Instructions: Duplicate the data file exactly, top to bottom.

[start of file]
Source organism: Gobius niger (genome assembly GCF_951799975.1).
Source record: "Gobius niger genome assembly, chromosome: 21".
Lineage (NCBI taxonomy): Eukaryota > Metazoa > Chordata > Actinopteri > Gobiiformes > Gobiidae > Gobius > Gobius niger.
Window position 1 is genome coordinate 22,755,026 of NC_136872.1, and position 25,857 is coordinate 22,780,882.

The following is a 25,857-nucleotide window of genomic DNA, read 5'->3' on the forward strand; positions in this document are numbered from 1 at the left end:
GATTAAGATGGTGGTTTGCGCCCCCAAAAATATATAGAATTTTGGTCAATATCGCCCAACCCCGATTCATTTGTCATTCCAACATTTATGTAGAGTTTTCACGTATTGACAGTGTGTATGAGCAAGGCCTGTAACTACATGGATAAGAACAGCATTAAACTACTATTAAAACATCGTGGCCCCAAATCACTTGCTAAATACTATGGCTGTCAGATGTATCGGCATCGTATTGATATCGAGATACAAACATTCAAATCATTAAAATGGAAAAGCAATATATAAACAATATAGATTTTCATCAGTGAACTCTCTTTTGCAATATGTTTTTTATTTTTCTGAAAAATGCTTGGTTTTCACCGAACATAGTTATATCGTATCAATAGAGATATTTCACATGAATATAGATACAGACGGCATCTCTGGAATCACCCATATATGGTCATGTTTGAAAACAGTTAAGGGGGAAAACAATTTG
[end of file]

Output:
Source organism: Gobius niger (genome assembly GCF_951799975.1).
Source record: "Gobius niger genome assembly, chromosome: 21".
Lineage (NCBI taxonomy): Eukaryota > Metazoa > Chordata > Actinopteri > Gobiiformes > Gobiidae > Gobius > Gobius niger.
Window position 1 is genome coordinate 22,755,026 of NC_136872.1, and position 25,857 is coordinate 22,780,882.

The following is a 25,857-nucleotide window of genomic DNA, read 5'->3' on the forward strand; positions in this document are numbered from 1 at the left end:
GATTAAGATGGTGGTTTGCGCCCCCAAAAATATATAGAATTTTGGTCAATATCGCCCAACCCCGATTCATTTGTCATTCCAACATTTATGTAGAGTTTTCACGTATTGACAGTGTGTATGAGCAAGGCCTGTAACTACATGGATAAGAACAGCATTAAACTACTATTAAAACATCGTGGCCCCAAATCACTTGCTAAATACTATGGCTGTCAGATGTATCGGCATCGTATTGATATCGAGATACAAACATTCAAATCATTAAAATGGAAAAGCAATATATAAACAATATAGATTTTCATCAGTGAACTCTCTTTTGCAATATGTTTTTTATTTTTCTGAAAAATGCTTGGTTTTCACCGAACATAGTTATATCGTATCAATAGAGATATTTCACATGAATATAGATACAGACGGCATCTCTGGAATCACCCATATATGGTCATGTTTGAAAACAGTTAAGGGGGAAAACAATTTG